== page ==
EPA Knew of Asbestos Says Official

An EPA toxicologist told a Montana newspaper that EPA knew more than 15 years ago that asbestos fibers were killing people in the town of Libby, Mont.

The Environmental Protection Agency (EPA) knew more than 15 years ago that asbestos fibers were killing people in the small Montana town of Libby but "dropped the ball," a newspaper reported Wednesday.

The Bozeman Daily Chronicle quoted Christopher Weis, an EPA toxicologist, who told a conference on environmental journalism held by the University of Colorado Journalism School that EPA "is reeling in shock as to how this slipped through the cracks."

Weis said the agency''s headquarters was aware of the situation but never passed the information along to the regional office in Denver -- which is now heading up the EPA response in Libby.

Nearly 200 deaths related to asbestos exposure have been reported in the Libby area, where a mine produced thousands of tons of asbestos as a byproduct of vermiculite, which is used in insulation, as a gardening additive and other products.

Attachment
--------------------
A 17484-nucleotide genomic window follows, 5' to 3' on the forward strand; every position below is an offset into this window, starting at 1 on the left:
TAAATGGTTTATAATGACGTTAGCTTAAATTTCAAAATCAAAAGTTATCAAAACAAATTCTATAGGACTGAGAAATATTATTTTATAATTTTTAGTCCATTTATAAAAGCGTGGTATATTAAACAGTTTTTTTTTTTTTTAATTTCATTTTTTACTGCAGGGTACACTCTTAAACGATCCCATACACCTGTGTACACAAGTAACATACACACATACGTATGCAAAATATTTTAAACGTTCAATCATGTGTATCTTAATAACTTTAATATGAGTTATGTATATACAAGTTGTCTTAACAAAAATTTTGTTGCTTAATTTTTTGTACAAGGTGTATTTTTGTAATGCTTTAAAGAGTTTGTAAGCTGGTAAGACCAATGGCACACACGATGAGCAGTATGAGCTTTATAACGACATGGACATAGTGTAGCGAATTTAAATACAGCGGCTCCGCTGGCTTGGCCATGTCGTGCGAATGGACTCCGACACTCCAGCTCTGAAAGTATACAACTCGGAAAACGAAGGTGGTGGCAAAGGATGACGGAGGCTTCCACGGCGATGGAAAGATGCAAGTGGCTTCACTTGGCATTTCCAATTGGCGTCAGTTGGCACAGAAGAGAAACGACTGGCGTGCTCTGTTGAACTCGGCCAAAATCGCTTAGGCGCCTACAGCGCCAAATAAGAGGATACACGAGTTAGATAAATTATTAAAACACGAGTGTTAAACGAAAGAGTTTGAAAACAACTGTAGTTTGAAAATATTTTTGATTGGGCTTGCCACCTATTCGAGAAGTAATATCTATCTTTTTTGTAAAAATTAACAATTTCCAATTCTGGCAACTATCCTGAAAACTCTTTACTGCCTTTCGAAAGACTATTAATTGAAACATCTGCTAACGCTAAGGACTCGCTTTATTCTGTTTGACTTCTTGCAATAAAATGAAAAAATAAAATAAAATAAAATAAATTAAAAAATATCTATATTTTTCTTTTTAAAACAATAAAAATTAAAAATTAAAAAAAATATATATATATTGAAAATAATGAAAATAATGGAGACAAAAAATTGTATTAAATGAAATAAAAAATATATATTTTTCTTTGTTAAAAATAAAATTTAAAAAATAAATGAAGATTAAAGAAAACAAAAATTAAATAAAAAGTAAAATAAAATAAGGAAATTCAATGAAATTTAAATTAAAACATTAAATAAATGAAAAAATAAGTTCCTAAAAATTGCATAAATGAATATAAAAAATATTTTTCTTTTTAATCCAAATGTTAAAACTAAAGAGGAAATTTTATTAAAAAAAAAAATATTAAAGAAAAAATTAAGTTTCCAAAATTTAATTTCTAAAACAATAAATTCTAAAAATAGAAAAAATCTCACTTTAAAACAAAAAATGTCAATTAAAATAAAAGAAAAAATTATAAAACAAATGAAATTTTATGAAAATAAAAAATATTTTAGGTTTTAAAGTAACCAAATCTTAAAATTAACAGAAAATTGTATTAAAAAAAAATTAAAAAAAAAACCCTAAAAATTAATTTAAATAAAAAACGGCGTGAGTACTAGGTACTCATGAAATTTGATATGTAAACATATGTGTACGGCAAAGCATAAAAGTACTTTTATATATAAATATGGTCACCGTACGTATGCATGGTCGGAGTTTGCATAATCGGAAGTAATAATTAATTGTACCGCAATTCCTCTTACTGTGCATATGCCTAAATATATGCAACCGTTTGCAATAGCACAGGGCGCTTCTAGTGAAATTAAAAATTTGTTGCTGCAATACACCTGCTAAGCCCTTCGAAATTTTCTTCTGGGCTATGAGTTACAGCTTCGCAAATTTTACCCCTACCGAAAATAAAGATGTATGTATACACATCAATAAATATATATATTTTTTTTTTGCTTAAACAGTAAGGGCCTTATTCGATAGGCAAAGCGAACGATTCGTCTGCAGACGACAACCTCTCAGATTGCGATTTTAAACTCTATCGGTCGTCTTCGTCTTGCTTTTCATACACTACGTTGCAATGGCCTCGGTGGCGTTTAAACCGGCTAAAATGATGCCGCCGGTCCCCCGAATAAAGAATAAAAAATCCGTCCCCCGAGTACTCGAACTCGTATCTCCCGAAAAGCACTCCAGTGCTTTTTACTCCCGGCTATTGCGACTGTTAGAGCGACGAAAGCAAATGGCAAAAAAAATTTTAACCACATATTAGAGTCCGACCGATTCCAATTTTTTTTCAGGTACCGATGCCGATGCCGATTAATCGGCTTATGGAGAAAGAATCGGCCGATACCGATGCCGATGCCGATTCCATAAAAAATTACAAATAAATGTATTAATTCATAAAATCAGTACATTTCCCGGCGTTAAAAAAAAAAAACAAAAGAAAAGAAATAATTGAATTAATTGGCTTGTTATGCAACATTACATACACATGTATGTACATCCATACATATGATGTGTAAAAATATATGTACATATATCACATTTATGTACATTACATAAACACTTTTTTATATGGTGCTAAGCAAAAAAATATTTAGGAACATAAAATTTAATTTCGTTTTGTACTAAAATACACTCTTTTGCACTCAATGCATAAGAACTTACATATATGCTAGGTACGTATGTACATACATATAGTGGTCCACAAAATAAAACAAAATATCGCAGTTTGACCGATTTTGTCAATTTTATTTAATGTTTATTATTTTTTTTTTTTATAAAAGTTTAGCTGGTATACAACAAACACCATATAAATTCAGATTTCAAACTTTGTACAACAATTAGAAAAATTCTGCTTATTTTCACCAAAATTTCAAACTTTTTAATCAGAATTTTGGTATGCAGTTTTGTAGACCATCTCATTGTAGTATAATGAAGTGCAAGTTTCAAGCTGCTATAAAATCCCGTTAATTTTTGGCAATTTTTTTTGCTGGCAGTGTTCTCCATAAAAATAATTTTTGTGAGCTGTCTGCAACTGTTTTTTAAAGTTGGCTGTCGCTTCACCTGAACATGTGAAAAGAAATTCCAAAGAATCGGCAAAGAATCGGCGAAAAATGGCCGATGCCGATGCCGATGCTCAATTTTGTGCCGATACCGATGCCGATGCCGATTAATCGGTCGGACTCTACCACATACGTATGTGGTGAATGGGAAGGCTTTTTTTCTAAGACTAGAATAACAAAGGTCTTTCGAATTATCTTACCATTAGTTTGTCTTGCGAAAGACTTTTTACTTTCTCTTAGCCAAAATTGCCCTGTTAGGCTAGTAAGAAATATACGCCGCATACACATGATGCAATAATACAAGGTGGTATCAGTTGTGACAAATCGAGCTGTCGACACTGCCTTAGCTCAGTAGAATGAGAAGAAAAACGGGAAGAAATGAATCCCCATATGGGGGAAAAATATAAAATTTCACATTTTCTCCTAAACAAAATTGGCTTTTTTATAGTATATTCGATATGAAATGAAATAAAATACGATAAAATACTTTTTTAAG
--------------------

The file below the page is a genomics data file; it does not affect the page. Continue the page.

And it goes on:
According to the newspaper, Weis said that an EPA study at the W.R. Grace vermiculite mine in the mid-1980s showed death projections of "almost 100 percent" for miners there.

Last November, the Seattle Post-Intelligencer reported the hazards in Libby in a series of stories. Those stories surprised EPA officials in Denver, said Weis, who was part of the federal response team in Libby.

Further investigation has shown that the initial tally of the death toll in the town of only 2,700 people may have been low, Weis said, because "asbestos-related death is notorious for inaccurate diagnosis."

The mine''s mill spewed as much as 5,000 tons of asbestos a day and other fibers apparently were brought home on the dusty clothing of workers.

EPA is sampling air, soil and other materials in Libby to find out just how extensive the contamination is.

Weis said EPA is working with 11 other federal agencies to make sure such oversights don''t happen again. They are working on communication plans to make sure that agencies share information, he said.

The EPA''s regional office in Denver did not return calls seeking comment.

by Virginia Sutcliffe

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